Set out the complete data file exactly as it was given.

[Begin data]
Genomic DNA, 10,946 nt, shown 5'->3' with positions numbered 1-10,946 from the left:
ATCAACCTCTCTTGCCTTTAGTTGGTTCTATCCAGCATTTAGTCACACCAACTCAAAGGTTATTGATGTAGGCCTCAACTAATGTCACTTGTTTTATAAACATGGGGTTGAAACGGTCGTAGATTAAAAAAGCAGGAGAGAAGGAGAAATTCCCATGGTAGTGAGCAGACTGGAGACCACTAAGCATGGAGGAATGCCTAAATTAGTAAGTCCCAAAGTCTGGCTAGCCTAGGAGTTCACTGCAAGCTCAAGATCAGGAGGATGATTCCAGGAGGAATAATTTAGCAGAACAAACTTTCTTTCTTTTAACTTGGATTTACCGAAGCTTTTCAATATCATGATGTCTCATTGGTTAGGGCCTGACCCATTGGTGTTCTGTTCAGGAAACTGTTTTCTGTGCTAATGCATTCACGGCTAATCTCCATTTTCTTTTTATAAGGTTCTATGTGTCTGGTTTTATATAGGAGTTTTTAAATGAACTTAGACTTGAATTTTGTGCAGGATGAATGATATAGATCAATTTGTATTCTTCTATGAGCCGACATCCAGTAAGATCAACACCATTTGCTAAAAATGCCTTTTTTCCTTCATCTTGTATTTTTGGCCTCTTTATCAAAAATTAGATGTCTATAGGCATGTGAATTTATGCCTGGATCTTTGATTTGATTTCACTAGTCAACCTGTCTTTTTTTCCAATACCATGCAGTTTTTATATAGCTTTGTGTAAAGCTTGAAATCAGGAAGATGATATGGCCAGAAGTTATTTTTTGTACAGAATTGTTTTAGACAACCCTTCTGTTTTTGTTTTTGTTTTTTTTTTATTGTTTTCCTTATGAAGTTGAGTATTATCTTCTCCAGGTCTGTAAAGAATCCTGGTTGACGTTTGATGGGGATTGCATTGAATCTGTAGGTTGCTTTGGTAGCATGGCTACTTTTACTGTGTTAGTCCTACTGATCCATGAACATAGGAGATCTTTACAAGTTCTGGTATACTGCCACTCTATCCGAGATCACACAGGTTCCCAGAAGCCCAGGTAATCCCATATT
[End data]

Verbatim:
Genomic DNA, 10,946 nt, shown 5'->3' with positions numbered 1-10,946 from the left:
ATCAACCTCTCTTGCCTTTAGTTGGTTCTATCCAGCATTTAGTCACACCAACTCAAAGGTTATTGATGTAGGCCTCAACTAATGTCACTTGTTTTATAAACATGGGGTTGAAACGGTCGTAGATTAAAAAAGCAGGAGAGAAGGAGAAATTCCCATGGTAGTGAGCAGACTGGAGACCACTAAGCATGGAGGAATGCCTAAATTAGTAAGTCCCAAAGTCTGGCTAGCCTAGGAGTTCACTGCAAGCTCAAGATCAGGAGGATGATTCCAGGAGGAATAATTTAGCAGAACAAACTTTCTTTCTTTTAACTTGGATTTACCGAAGCTTTTCAATATCATGATGTCTCATTGGTTAGGGCCTGACCCATTGGTGTTCTGTTCAGGAAACTGTTTTCTGTGCTAATGCATTCACGGCTAATCTCCATTTTCTTTTTATAAGGTTCTATGTGTCTGGTTTTATATAGGAGTTTTTAAATGAACTTAGACTTGAATTTTGTGCAGGATGAATGATATAGATCAATTTGTATTCTTCTATGAGCCGACATCCAGTAAGATCAACACCATTTGCTAAAAATGCCTTTTTTCCTTCATCTTGTATTTTTGGCCTCTTTATCAAAAATTAGATGTCTATAGGCATGTGAATTTATGCCTGGATCTTTGATTTGATTTCACTAGTCAACCTGTCTTTTTTTCCAATACCATGCAGTTTTTATATAGCTTTGTGTAAAGCTTGAAATCAGGAAGATGATATGGCCAGAAGTTATTTTTTGTACAGAATTGTTTTAGACAACCCTTCTGTTTTTGTTTTTGTTTTTTTTTTATTGTTTTCCTTATGAAGTTGAGTATTATCTTCTCCAGGTCTGTAAAGAATCCTGGTTGACGTTTGATGGGGATTGCATTGAATCTGTAGGTTGCTTTGGTAGCATGGCTACTTTTACTGTGTTAGTCCTACTGATCCATGAACATAGGAGATCTTTACAAGTTCTGGTATACTGCCACTCTATCCGAGATCACACAGGTTCCCAGAAGCCCAGGTAATCCCATATT